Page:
Kremlin decides to classify Maduro’s debt

The Russian Finance Ministry has decided not to disclose any more information about the Nicolas Maduro regime’s debt repayments to Russia, announced Deputy Finance Minister Sergey Storchak at a Moscow Stock Exchange forum on Wednesday.

In March, Venezuela was supposed to pay Russia a $100 million installment on its $3 billion intergovernmental loan. But Moscow will not say whether it received the money or not, since the government loans program is now classified, Storchak noted.

“Everything connected to the relations between the sovereign debtor and the sovereign creditor is not public information, because it concerns two sovereigns, and in order to provide information about the relations, at the very least, the sovereign’s consent must be requested. In such an agreement there is a confidentiality clause,” he explained.

“We will not comment publicly on the two sovereigns’ relations in connection with borrowing, repayment, servicing or restructuring [of debt],” RBC cites the deputy minister as saying.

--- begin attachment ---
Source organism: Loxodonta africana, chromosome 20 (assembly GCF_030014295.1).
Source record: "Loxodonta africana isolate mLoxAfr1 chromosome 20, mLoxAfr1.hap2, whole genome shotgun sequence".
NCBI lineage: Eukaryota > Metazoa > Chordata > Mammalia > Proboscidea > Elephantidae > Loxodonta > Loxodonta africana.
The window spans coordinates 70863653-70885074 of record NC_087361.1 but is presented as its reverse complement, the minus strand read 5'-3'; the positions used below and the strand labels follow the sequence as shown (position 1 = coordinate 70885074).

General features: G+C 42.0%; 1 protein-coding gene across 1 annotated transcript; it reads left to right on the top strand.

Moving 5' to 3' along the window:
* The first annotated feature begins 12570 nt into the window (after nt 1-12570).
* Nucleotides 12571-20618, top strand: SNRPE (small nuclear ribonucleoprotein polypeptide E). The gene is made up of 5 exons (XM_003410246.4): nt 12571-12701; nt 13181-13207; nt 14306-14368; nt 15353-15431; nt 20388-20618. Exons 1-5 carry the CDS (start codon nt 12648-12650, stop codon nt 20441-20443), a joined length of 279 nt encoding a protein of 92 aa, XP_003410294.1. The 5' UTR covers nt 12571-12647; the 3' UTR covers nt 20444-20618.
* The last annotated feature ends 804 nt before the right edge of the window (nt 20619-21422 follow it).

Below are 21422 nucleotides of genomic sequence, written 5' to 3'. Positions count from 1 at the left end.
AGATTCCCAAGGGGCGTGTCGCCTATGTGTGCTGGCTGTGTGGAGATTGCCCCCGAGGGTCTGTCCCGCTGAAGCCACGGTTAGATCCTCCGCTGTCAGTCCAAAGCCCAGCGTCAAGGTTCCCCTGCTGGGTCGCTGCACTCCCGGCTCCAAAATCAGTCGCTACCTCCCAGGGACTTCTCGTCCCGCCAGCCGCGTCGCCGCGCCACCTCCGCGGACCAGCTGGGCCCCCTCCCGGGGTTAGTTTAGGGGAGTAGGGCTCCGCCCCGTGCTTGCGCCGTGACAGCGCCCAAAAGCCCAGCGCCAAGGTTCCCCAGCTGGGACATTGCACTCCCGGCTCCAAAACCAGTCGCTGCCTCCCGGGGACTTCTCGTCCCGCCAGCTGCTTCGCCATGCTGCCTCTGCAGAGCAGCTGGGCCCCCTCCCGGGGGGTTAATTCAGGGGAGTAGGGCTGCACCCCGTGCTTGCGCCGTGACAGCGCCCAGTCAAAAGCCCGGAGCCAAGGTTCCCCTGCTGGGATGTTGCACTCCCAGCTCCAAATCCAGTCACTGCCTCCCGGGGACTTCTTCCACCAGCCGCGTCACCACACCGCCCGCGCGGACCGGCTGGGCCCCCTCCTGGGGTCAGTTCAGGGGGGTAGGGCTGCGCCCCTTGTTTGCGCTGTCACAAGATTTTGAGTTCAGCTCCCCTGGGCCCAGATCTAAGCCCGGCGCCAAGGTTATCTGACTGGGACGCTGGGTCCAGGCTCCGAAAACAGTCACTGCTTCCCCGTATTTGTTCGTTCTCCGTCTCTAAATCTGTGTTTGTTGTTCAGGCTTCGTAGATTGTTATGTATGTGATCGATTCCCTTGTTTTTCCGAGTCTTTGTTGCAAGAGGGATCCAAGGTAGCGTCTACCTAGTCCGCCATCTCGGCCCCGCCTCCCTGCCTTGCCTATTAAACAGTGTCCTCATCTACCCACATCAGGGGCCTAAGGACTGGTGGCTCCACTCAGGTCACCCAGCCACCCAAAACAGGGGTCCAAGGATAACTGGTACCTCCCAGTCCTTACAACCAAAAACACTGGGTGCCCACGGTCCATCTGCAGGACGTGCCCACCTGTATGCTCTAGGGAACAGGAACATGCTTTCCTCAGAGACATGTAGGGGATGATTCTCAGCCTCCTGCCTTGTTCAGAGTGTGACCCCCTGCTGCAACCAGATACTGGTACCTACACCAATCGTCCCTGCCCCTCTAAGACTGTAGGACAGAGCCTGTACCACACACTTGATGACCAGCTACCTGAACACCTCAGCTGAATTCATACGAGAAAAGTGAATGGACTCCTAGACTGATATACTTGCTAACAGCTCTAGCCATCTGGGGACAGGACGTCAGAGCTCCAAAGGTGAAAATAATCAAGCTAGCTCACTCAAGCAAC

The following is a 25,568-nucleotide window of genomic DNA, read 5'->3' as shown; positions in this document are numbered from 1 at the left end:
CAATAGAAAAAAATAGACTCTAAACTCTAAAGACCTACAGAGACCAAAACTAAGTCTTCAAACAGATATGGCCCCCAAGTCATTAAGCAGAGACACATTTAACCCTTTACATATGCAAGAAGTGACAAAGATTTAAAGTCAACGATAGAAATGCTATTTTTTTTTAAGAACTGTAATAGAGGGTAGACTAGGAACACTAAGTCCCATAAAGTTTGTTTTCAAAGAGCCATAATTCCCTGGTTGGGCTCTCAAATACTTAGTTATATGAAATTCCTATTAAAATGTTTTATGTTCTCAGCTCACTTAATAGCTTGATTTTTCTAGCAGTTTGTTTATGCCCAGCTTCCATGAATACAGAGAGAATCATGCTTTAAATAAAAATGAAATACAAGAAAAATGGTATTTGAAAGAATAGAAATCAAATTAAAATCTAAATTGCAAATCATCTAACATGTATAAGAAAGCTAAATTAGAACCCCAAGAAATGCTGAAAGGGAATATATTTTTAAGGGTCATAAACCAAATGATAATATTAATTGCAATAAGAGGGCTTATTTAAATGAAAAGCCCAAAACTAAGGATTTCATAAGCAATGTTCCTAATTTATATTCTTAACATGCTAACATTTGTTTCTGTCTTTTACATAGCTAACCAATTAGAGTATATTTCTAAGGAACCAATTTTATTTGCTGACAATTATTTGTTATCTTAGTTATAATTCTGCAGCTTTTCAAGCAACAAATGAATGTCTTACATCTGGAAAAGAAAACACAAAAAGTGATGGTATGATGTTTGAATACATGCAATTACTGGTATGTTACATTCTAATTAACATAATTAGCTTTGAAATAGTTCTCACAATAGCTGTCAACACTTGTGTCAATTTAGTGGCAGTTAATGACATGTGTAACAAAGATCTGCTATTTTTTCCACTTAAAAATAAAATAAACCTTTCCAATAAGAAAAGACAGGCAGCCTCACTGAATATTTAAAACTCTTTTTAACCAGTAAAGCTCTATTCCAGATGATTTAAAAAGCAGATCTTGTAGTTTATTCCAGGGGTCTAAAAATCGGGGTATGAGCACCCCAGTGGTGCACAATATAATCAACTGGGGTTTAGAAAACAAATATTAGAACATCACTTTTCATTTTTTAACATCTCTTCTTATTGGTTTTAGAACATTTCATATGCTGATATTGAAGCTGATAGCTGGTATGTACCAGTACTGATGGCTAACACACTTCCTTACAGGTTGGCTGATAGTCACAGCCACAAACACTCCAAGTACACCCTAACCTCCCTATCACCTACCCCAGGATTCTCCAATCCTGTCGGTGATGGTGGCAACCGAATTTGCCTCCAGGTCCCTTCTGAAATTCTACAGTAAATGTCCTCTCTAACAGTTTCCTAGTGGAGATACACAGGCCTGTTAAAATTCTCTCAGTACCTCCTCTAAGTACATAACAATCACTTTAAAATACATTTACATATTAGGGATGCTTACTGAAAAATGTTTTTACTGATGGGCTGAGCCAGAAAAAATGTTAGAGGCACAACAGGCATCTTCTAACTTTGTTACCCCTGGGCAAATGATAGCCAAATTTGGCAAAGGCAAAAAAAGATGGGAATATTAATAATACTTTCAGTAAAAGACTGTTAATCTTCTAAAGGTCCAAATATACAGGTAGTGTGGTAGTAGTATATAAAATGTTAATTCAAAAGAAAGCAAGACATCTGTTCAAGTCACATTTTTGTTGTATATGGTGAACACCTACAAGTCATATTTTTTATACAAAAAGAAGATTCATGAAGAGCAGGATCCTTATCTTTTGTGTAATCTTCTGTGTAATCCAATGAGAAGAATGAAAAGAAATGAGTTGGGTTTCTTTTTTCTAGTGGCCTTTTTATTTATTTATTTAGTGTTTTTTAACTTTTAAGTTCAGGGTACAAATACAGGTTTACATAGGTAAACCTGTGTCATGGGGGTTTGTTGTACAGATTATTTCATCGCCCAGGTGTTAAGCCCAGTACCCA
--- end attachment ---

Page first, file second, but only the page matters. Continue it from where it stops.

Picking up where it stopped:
Russia’s stance on the matter has changed drastically since the US tightened its sanctions on the Venezuelan state oil company and recognized National Assembly Chairperson Juan Guaido as interim president of Venezuela.

In the middle of January, Storchak said that Venezuela’s debt had been restructured. According to Russia’s Accounts Chamber, the defaults began in 2017, when Caracas fell behind in its repayments by roughly $1 billion.

At the time when the PDVSA announced its default on foreign debt, Maduro visited Moscow, where he was able to negotiate a 10-year extension of the loans.

In November 2018, Maduro visited the Kremlin again, and after meeting with President Vladimir Putin, announced that Russia was prepared to invest another $6 billion in oil extraction and gold mining projects in Venezuela.

At the end of January, Storchak said that Moscow is prepared for the fact that a deterioration of the situation in Venezuela could lead to problems with debt repayments.

“Everything now depends on the [Venezuelan] army, on the soldiers, how faithful they will be to their duty and oaths. It’s hard, even impossible, to give any other appraisal,” he lamented.

  Russia, Venezuela, Maduro, Russian Finance Ministry